It was a privilege to have such a talented artist as Mallory design a unique and beautiful piece of mural art for my building. She was committed to working with me to come up with a design I would love and even incorporated some sentimental elements into it for me. The work was completed in a professional and timely manner. Her work is clean and beautiful. I welcome you to stop by and check it out for yourself, it is even better in person!
I had been dreaming about painting a mural on the cute little violet building that houses Blossom’s Antiques for nearly a year already when I finally reached out to the building’s owner and businesswoman, Blossom. North Monroe Business District was incentivizing murals along the corridor and I figured my chances of painting that purple wall had never been higher. It turned out that the timing was perfect, and Blossom and I began planning for a 10 x 10’ Art Nouveau-style mural that would be timeless whatever kind of business her building may house in the future. I have always loved Art Nouveau and bought more than a few Mucha calendars in my younger years (some with gold glitter embellishments even), but I also wanted to make sure that the mural had meaning and symbolism, at least to me, and that it didn’t just feature a pretty woman as a prop. Blossom didn’t want it to contain any blatant political or a social statements, and I am very happy that the resulting design pleased us both. She also wanted the woman depicted to resemble her at least loosely, and I incorporated her two children’s profiles subtly into the lilac blossoms for a personal touch.
Something I have been grappling with for awhile as an artist, and just generally, is what it means to be white in America. Coming to terms with my own privilege and how I have benefitted from and contributed to institutionalized racism has caused me to question how best to contribute my art to a society that is already arguably too full of white voices. This mural was painted in October 2020, and the woman in the painting is contemplating a flurry of ideas, emotions, and her new knowledge of old injustices, just as many of my friends and I have been doing in recent years and especially now. She is unsmiling. She is at the start of her journey, the maiden, springtime, and thus arriving late to the fight. I utilized flower symbolism as a key element in the design. Her bouquet is made up of black-eyed Susans, marigolds, and summer snowflakes, which symbolize justice, grief, and hope. At the top are flos adonis for “painful recollections.” In the foreground along the bottom are lilacs, which represent change and humility, the dark purple lilacs also symbolize mourning and remembering somber anniversaries. Lilacs, of course, also represent Spokane, the Lilac City, though the flower is not native here. It was brought to North America by European colonizers in the 1750s. The woman is also wearing emeralds, which are a symbol of truth, hope, and love. This is a hopeful mural, a call to grow and “blossom” with new awareness and hopefully help to build a “more perfect” equitable society.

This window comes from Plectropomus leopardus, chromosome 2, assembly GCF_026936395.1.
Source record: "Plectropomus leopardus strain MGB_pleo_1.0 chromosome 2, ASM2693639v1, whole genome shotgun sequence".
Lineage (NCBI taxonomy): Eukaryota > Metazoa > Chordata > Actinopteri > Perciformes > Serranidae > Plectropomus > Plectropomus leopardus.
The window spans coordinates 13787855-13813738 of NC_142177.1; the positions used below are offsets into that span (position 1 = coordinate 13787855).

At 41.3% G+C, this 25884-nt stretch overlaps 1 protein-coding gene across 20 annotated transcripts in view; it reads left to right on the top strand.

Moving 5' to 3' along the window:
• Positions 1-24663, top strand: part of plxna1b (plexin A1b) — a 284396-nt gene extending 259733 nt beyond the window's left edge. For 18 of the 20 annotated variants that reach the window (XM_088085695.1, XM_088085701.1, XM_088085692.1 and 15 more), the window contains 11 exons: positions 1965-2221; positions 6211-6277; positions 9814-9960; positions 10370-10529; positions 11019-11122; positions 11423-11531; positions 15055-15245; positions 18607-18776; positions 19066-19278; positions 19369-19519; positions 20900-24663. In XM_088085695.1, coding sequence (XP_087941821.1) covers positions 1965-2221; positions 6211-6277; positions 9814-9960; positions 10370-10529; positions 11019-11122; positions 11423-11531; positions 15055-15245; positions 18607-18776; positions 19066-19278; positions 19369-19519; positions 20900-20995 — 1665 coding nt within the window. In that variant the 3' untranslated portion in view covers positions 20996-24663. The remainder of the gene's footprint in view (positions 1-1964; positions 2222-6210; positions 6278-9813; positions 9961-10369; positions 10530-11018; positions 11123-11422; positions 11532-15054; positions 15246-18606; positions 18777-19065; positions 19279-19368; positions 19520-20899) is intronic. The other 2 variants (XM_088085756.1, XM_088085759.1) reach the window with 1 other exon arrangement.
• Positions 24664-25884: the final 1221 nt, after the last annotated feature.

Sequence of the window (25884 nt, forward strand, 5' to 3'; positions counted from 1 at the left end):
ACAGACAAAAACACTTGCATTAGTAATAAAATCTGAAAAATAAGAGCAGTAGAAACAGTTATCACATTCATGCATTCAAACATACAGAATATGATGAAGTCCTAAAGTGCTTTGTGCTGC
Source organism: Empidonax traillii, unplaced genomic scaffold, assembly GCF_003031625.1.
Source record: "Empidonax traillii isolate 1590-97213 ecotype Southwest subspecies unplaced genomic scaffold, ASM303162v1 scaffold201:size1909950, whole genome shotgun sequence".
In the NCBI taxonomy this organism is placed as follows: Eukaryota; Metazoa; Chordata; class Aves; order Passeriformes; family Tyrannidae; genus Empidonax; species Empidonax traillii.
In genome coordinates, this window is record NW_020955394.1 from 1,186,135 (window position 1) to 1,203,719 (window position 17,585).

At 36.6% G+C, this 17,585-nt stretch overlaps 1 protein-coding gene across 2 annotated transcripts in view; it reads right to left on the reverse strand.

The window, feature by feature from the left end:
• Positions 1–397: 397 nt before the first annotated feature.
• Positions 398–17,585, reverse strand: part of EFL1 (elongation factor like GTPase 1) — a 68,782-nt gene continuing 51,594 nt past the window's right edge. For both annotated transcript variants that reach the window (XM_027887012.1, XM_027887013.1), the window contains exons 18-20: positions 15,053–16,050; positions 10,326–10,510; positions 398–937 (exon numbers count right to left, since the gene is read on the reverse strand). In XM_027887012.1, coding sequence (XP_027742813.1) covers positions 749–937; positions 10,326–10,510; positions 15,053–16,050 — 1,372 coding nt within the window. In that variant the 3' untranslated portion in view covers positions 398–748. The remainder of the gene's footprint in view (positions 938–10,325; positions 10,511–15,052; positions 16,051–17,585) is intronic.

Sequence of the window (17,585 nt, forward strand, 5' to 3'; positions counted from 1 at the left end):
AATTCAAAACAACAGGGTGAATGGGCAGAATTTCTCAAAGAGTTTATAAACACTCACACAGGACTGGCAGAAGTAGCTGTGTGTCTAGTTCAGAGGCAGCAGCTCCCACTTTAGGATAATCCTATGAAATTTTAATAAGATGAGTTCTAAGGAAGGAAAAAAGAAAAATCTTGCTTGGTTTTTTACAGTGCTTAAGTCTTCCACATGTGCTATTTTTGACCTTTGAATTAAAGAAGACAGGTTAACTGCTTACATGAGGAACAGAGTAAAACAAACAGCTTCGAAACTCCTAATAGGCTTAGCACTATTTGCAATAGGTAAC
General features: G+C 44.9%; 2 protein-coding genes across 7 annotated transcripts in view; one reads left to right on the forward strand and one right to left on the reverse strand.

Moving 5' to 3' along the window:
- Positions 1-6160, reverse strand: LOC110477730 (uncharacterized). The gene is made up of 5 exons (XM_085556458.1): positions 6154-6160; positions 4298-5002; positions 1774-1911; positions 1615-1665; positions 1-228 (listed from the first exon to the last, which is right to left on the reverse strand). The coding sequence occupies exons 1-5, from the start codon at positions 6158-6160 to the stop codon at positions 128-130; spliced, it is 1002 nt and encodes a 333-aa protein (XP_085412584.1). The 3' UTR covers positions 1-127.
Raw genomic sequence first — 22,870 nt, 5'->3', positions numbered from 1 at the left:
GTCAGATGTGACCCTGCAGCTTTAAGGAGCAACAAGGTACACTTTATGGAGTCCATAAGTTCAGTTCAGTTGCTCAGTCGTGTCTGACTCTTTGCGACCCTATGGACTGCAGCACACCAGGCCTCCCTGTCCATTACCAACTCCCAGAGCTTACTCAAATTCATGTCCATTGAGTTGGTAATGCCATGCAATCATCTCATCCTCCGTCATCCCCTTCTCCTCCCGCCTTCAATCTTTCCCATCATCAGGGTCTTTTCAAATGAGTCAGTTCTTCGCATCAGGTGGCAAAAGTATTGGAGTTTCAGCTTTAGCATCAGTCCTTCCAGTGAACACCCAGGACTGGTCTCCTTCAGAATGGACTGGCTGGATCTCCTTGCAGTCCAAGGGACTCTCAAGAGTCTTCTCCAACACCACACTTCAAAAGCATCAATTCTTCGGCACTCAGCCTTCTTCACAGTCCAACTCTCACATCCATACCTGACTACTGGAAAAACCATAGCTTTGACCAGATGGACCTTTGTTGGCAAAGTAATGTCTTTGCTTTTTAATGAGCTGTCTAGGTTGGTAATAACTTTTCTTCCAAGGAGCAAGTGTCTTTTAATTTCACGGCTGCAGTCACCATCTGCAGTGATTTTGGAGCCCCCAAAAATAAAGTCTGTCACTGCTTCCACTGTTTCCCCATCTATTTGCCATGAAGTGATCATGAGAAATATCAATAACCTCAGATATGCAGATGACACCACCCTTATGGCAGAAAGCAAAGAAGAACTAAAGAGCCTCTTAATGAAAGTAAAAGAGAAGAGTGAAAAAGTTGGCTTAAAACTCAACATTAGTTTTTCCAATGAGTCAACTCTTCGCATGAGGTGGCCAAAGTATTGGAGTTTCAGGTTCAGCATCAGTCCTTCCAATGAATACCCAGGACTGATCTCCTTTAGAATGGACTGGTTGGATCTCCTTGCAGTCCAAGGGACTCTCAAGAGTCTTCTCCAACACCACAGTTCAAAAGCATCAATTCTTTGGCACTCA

Posted by Mallory on November 14, 2020